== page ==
In college, I dated a girl who drew autobiographical comics. They were funny, but since I was a character in her life, the comics became a bizarre hazard.The most jarring instance was when she drew me as a white person. As you may recall from the unflattering picture that topped this webpage for months, I would not normally be classified as a white person. The comic hit me in an uncomfortable place, I'm half white, half Indian and this comic disrupted my entire bi-racial experience. I had always sort of figured that even though I was an equal amount white and colored, the part of me that mattered for people to identify me, my skin color, was Indian. So, I was for practical purposes Indian. The comic told a different tale, to the distortions of storytelling, I could be shaped as anything—everything to everyone, which of course makes me feel like nothing.

I imagine up-and-coming Kirkland song writer, Perfume Genius, feels the same way whenever he is compared to Sufjan Stevens, the beloved singer-songwriter who conquered the indie world around 2005 and then suddenly vanished, producing only a few experimental classical compositions in the past five years.

Perfume Genius surely owes a debt to the Suf, his high warble and spacious folk trappings put him in Mr. Steven's Michigan era wheelhouse. For Sufjan fans then he becomes several contradicting things: he is simultaneously a salve for those attached to Sufjan's intimate pop and also a salt in the wound, reminding Sufjan's fans of what they're missing.

But when he goes to bed he is not Sufjan, he worries about different things, has had wildly different experiences—and that shows up in his songs. He less Sufjan lite, than diet cherry vanilla Dr. Pepper Sufjan—Perfume Genius expands the genre of Sufjan.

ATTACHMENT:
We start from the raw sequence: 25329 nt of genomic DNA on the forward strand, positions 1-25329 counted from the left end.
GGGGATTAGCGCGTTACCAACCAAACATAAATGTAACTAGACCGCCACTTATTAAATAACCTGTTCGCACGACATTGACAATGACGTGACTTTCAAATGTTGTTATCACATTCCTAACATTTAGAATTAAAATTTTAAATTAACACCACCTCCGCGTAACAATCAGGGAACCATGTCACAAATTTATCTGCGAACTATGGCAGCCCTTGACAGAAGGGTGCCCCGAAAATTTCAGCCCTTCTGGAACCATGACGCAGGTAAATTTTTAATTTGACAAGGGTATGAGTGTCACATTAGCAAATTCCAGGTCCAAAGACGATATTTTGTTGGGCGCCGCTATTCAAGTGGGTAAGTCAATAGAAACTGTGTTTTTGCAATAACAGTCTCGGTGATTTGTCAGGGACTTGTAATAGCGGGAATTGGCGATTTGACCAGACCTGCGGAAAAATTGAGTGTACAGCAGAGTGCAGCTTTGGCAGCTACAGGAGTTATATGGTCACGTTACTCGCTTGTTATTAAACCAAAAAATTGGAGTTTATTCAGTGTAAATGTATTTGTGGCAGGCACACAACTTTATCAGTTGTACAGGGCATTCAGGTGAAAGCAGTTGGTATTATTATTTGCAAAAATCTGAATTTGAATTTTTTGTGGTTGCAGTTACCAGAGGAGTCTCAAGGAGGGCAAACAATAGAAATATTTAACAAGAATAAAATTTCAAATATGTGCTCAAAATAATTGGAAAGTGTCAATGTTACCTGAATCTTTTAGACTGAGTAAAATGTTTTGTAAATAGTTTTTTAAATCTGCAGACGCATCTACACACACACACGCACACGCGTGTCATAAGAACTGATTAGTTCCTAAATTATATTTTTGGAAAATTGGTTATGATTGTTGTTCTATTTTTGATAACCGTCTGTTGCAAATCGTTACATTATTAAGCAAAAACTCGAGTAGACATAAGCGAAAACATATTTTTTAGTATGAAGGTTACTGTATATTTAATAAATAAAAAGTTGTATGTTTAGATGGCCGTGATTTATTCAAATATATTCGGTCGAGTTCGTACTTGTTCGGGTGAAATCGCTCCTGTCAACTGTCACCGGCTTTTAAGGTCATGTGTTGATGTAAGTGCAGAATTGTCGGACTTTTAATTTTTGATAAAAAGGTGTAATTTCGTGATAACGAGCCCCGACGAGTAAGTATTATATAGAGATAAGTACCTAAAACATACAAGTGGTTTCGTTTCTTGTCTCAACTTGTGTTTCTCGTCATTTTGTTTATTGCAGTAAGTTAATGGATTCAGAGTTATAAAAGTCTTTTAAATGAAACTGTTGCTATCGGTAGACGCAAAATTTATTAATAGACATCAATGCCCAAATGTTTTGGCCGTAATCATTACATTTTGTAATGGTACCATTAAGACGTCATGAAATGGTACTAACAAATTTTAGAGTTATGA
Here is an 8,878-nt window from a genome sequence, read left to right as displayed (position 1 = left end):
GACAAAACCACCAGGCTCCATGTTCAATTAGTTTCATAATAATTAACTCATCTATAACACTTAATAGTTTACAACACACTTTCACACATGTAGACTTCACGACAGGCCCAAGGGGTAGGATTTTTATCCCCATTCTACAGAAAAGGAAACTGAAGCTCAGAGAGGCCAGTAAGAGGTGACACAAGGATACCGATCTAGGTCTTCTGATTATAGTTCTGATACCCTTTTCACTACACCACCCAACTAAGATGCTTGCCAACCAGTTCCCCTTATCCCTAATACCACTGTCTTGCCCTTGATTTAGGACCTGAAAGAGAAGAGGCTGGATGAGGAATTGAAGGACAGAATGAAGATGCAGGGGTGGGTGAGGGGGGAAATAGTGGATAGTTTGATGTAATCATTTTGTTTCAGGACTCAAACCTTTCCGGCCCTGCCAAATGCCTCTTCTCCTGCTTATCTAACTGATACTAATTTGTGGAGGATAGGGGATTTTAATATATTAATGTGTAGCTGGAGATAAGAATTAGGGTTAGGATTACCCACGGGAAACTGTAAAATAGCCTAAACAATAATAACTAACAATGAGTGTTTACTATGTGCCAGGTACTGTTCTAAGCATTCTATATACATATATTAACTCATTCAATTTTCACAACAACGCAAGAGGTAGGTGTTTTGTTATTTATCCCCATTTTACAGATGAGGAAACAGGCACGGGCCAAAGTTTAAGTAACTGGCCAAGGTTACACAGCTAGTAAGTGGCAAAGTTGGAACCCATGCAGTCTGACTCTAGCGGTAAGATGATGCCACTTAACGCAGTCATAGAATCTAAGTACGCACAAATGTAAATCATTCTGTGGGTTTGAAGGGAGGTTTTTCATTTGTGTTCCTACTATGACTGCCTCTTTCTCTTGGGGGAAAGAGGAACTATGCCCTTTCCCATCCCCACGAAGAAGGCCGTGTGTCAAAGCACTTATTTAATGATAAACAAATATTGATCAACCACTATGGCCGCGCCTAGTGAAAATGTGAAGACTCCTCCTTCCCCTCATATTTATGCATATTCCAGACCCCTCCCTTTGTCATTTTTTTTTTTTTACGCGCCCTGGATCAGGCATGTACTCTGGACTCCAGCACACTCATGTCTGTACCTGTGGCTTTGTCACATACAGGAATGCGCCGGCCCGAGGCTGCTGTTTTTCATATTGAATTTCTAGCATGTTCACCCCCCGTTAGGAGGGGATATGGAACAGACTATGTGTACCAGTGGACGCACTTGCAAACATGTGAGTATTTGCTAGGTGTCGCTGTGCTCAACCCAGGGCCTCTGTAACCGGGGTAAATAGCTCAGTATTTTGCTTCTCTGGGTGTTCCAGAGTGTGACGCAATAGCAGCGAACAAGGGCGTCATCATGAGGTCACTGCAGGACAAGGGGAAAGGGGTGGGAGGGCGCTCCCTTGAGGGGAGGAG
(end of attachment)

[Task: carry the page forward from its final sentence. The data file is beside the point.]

We tend to look down on this, and I suspect it's because the latest most popular instance was when Creed and Stone Temple Pilots made a genre out of Pearl Jam. Yes America, we suffered. However, Perfume Genius' songs conjure a totally different feeling. They make me miss Sufjan deeply, partially because of what he made, but mostly because of how he could have expanded. Sufjan might have made a song that aches and sways like Perfume Genius' willowy “Gay Angels.” Perfume Genius drapes his tenor over moody synth violins, capturing the winsome emotion of a Sufjan song while being distinct.

The winner is “Learning,” a catchy piano mope about abuse. Perfume Genius delicate and sparse harmonies are genuinely affecting. And maybe that's it, a copy cat band wouldn't make me feel this much right? Unless, of course, I told a story to myself in which they were not a copy cat band at all.

Perfume Genius plays the Vera project this Tuesday, March 9th

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